Reaction was swift, Rose says. Between 1100 and 1200 were downloaded from while they gave out 400 to 500 copies of the letter from the kiosk. “God knows how many photocopies got made,” Rose says.

Like Preyra, Rose dismisses the actual political power of petitions and letter campaigns, calling them “promotional tools.” Rose credits the “tone” of media coverage for doing most of the work, leading up to the Nova Scotia government decision not to further challenge in court stores that were opening. But Rose continues to believe in the symbolic power of the signature on the letter (the chamber is set to launch a Yes campaign in support of the Commonwealth Games bid) because they galvanize a quiet constituency.

“The yes side of an issue tends to be the silent majority. The No people are much more vocal. They’re the people who don’t like change,” Rose says. “Half the battle is to give a tool to the Yes side that doesn’t tax their private time but at the same time gets the message across.”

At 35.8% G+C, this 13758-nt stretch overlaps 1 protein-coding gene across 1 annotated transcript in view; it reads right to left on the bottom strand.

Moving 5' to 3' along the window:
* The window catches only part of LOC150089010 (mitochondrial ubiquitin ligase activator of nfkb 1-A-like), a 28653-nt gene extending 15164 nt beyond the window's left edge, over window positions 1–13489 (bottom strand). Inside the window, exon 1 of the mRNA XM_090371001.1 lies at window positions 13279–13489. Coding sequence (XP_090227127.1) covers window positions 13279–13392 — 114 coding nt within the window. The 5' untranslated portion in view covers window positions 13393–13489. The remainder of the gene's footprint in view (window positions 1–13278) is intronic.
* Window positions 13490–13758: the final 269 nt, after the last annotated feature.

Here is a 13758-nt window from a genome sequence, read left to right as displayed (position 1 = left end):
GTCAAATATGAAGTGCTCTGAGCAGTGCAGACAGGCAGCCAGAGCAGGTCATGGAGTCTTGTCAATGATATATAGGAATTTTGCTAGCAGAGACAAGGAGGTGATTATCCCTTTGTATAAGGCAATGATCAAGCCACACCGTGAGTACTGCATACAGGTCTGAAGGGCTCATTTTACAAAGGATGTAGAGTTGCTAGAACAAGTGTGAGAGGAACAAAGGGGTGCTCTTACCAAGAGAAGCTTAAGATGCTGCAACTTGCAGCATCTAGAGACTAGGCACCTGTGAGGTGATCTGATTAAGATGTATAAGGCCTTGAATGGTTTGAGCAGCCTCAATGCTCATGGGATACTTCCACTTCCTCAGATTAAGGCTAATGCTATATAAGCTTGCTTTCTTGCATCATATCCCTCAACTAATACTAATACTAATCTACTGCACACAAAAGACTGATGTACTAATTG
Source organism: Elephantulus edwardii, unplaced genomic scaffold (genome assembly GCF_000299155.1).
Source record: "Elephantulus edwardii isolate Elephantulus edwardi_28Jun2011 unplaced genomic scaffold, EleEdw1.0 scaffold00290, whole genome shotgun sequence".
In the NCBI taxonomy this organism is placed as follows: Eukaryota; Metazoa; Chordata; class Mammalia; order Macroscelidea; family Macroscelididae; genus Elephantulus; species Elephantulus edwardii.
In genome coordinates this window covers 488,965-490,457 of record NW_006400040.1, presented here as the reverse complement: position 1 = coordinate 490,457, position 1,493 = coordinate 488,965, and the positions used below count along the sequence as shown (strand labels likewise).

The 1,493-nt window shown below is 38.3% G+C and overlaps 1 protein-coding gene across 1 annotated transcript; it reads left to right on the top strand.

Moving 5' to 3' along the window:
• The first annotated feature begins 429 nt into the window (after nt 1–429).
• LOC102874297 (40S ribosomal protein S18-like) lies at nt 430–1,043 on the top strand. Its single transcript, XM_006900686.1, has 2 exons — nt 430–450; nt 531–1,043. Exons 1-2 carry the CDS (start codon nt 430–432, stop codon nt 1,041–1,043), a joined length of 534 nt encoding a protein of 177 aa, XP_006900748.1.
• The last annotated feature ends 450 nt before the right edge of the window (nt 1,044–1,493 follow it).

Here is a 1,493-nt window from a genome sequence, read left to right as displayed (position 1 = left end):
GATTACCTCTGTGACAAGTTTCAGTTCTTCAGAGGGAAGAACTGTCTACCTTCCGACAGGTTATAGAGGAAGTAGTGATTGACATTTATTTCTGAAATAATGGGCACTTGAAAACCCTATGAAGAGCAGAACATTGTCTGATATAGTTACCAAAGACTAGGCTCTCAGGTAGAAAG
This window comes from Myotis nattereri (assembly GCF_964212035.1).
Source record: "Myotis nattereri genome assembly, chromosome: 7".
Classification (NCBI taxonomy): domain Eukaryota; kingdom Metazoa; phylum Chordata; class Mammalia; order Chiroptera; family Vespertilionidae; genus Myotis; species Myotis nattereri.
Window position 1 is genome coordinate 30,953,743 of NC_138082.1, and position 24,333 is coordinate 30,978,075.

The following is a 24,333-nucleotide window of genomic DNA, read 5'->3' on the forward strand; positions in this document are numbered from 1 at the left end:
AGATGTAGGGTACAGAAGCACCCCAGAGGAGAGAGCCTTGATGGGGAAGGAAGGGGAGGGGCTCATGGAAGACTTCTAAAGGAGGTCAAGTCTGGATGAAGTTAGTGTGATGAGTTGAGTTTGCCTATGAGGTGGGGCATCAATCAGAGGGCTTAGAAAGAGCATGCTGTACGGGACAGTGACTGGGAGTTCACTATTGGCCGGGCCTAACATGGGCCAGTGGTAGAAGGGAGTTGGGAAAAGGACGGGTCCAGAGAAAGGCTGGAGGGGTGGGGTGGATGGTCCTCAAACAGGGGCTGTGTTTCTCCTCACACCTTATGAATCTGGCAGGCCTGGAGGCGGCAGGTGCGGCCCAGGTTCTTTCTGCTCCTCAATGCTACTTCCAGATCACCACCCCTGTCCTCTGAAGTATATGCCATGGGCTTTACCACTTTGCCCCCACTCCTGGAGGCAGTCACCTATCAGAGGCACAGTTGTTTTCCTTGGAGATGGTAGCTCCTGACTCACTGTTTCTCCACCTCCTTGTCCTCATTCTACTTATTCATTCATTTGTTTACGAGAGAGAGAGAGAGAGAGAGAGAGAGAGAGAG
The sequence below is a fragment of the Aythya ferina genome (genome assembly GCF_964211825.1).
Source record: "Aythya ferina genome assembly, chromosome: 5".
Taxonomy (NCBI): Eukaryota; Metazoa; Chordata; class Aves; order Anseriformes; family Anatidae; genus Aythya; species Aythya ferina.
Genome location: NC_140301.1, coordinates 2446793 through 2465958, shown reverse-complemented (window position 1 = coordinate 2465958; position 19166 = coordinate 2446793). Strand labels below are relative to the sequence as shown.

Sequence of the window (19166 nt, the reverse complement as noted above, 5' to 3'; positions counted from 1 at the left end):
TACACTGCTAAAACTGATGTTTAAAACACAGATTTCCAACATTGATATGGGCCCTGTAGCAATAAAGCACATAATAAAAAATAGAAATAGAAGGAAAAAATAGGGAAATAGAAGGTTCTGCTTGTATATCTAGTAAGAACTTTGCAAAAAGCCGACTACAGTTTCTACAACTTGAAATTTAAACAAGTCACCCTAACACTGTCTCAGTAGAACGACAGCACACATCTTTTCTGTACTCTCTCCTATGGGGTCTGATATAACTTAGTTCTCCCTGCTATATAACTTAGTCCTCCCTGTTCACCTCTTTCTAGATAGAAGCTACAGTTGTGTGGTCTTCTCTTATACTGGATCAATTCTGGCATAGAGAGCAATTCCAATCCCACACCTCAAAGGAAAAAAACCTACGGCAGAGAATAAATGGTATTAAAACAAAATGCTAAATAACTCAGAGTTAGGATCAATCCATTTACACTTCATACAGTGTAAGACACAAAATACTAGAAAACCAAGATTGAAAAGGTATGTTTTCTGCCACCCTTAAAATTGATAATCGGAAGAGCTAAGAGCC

Continues Rose: “The Yes side tends to think, ‘I can’t believe anyone’s so stupid that they wouldn’t vote yes.’ So they become complacent because everyone they talk to is for it.”

Complacency kills in politics and in other areas too, such as the arts. At the very least, petitions and letter campaigns can help thaw ice-hard complacency, until people are limber enough to take on bigger actions.

Just ask Mount Saint Vincent University Art Gallery director Ingrid Jenkner. Last month, she circulated the link to an online petition demanding the federal Conservative government refrain from massively cutting the Museum Assistance Program, which provides crucial funding to museums big and small of which Nova Scotia has many. The federal Conservative government backed off the cuts.

Unfortunately, as Jenkner knows, the arts world is often under threat. “I’m very good at signing and passing them on,” she says. “I get involved with up to six petitions annually.”